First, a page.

Tuesday, May 11, 2010

Decision Day?

As we know, there are offers on the table now from the Conservatives and Labour. Subject to any further amendments from today's talks between the negotiating teams, the LibDems have to make up our minds on whether to accept either offer, first on the basis of our undertaking to do what is necessary in the national interest to get a strong and stable Government, and on the extent to which the agreement satisfies the principles we had set out in our manifesto. We must obviously have regard to the likelihood that the offers made are deliverable by the leadership of the parties when put to their rank and file; the chances of getting the measures agreed through both Houses of Parliament, particularly the interim move towards electoral reform of the Alternative Vote, and the guarantee that whoever is Prime Minister wouldn't suddenly pull the plug on us by calling a snap general election.

16.00 Large bags or holdalls are being loaded into cars at the back of Downing Street and it has been announced that the talks betweeen LibDems and Labour have ended. A number of senior Labour statesmen including David Blunkett Andy Burnham and John Reid have said effectively that the Labour Government is finished.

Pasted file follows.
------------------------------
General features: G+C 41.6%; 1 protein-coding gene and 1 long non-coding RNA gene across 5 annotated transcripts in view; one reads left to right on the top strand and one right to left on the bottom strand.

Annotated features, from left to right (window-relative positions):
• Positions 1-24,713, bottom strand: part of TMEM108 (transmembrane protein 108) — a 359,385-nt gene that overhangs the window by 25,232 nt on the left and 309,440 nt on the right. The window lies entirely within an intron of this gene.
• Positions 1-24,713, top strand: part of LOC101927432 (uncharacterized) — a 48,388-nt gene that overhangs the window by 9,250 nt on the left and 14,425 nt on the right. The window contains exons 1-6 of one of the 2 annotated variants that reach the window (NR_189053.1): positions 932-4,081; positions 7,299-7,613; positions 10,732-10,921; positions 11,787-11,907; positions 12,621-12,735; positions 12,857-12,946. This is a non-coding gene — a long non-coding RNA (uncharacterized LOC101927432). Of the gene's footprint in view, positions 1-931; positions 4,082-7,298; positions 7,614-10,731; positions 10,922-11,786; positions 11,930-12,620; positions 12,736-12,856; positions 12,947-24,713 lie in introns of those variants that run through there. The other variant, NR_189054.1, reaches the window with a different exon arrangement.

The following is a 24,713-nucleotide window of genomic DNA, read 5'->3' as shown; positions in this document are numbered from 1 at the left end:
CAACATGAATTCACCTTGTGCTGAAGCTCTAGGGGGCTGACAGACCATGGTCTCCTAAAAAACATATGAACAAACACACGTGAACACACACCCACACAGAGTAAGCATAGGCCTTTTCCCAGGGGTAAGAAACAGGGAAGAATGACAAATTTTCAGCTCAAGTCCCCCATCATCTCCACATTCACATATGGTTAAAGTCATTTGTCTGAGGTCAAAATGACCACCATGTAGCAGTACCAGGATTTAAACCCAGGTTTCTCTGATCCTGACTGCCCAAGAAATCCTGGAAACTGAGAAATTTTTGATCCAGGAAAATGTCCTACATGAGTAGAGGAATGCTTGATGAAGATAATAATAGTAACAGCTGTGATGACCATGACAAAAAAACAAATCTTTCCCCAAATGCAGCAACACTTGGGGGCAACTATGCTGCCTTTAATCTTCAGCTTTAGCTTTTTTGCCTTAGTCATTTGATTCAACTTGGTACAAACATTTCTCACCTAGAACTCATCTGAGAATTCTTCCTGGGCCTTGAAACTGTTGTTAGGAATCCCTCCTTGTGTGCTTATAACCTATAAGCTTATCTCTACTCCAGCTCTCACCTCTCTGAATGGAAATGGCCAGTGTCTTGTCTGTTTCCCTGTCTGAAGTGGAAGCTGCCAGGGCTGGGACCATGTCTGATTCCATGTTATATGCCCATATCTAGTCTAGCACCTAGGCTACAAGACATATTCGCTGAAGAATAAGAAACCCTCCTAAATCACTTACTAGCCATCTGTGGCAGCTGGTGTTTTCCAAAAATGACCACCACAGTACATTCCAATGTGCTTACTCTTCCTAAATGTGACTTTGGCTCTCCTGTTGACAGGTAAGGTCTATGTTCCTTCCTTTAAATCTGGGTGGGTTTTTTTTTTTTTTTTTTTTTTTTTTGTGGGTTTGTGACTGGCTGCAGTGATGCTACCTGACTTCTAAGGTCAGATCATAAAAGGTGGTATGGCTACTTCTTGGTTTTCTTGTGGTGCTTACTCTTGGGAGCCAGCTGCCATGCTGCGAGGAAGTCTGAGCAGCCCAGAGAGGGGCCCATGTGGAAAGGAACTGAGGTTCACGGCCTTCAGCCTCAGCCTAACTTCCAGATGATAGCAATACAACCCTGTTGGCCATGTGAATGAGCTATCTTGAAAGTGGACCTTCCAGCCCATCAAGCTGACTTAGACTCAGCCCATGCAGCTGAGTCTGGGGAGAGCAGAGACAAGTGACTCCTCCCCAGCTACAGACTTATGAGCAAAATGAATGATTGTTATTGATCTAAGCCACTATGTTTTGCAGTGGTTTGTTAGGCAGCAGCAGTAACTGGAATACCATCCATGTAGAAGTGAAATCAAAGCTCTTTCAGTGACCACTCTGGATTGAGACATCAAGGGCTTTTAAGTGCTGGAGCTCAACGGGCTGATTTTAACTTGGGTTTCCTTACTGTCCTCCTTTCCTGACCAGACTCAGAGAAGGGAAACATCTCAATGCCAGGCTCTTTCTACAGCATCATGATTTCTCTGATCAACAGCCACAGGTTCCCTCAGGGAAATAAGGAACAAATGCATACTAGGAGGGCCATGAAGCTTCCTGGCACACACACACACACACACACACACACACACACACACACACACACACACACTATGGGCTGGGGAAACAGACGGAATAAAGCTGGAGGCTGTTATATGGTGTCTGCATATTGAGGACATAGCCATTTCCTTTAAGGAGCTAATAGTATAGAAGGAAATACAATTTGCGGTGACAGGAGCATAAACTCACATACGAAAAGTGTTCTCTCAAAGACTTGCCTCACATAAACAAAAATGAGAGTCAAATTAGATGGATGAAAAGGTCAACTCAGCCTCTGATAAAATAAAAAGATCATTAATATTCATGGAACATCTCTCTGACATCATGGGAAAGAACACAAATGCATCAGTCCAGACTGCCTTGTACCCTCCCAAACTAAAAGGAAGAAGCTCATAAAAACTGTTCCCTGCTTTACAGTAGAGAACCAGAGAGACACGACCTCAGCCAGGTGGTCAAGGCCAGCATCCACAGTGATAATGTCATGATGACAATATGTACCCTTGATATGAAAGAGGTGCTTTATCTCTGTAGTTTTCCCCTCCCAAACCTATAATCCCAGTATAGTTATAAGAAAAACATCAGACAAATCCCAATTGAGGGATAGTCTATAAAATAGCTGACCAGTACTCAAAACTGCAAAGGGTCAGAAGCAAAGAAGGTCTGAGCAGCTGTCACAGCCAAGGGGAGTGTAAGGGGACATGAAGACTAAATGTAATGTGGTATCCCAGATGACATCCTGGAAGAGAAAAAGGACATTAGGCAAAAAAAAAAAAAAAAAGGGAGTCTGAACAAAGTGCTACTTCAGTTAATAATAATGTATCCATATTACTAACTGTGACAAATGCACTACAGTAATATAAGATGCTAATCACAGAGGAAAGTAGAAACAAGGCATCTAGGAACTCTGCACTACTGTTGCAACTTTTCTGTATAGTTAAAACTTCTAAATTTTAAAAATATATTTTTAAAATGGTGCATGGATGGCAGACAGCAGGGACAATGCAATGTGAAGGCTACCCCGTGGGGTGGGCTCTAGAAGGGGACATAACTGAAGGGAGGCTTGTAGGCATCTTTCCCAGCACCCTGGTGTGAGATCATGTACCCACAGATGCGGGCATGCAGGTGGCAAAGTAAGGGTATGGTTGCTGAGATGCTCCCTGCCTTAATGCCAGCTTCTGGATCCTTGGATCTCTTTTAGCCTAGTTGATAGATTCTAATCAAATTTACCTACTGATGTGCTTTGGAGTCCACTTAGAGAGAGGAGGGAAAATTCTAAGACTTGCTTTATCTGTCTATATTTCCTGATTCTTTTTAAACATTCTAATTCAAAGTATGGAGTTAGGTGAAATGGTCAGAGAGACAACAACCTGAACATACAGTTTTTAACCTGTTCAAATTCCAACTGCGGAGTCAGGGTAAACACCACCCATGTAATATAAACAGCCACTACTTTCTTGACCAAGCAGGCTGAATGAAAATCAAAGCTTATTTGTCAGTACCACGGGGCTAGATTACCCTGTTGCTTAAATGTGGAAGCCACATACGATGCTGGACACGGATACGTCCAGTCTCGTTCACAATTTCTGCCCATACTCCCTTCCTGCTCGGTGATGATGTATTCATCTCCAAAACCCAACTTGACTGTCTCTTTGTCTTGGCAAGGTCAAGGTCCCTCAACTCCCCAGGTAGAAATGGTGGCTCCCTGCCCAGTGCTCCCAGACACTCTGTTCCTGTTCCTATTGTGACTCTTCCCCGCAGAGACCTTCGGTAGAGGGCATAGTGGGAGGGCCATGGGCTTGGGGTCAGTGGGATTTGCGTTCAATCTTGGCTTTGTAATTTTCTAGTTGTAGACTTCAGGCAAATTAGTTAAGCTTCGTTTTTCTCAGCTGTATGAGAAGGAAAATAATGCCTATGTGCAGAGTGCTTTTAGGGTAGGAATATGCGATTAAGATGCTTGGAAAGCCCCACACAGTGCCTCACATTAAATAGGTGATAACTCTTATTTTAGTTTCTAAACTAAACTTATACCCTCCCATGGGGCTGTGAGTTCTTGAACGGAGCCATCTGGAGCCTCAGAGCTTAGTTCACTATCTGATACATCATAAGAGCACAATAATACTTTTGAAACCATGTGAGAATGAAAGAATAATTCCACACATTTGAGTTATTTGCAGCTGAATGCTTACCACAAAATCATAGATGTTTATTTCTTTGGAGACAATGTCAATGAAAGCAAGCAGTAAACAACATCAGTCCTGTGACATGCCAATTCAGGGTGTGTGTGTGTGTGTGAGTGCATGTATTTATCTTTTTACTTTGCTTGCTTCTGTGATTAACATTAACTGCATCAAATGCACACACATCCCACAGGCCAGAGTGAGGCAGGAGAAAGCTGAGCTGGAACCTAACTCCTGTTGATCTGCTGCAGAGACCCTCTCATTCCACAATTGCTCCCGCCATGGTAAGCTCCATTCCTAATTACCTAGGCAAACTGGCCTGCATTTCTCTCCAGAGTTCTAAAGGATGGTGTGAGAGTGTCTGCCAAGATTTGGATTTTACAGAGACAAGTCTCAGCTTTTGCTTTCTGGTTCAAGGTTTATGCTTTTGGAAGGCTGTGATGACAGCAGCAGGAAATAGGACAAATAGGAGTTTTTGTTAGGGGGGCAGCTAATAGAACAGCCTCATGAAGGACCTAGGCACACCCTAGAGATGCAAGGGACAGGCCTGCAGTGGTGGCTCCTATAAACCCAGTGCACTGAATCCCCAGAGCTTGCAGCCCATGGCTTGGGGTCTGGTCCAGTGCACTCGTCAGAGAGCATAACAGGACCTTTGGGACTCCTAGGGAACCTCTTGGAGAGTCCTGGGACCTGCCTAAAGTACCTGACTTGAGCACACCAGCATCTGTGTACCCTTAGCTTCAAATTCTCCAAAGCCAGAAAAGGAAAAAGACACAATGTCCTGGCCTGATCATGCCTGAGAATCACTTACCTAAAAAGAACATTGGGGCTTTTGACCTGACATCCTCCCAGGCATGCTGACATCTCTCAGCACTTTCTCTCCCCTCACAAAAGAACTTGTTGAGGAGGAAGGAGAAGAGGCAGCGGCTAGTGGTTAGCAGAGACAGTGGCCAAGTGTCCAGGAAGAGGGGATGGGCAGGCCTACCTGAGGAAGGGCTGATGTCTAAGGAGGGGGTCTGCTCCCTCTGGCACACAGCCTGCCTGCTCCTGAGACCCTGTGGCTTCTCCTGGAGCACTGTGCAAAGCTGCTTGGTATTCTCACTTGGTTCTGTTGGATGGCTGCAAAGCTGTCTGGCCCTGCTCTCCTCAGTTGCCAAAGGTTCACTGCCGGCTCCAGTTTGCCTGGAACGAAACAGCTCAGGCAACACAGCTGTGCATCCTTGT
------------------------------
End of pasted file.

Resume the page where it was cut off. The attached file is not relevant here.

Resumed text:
Some Tories have been critical of the LibDems for holding the talks with Labour, but the Party would have crucified the leadership if we hadn't made serious efforts to ascertain what the possibilities were of a LibLab deal. It has become clear that even the limited offer they made would have been vetoed by their Parliamentary Party.

18.00 Peter Riddell of The Times says the best deal would be one that lasts four years, though he didn't add that fixed term Parliaments of that length should be a priority. The Tories and LibDems have now been negotiating the fine print of the deal in the Cabinet Office for something like 4 hours, and its an encouraging sign because stable government requires as few loose ends as possible. The danger will always be that something they hadn't thought of would cause a dispute of principle between the two partners. If the LibDems had to leave the coalition, the Tories would presumably continue as a minority government, and the stability needed for economic recovery would be forfeited. The LibDem Parliamentary Party is meeting at the LGA at 20.30, which means that the marathon discussions at the Cabinet Office are expected to last a bit longer.

19.00 The Labour National Executive has just finished its meeting, and made clear that they wouldn't have swallowed a deal with the LibDems. The marathon in the Cabinet Office is continuing, and rumours are coming out of some elements of the agreement. The BBC are pointing out areas of potential dispute such as Europe and immigration, and one hopes there will be a mechanism for resolving them.

19.10 Journalists in Downing Street are expecting the Prime Minister to appear, which is thought to mean he has been told the LibDem-Con deal has been sealed. So maybe Her Majesty will have to postpone her dinner, but won't have to stay up late.

No comments: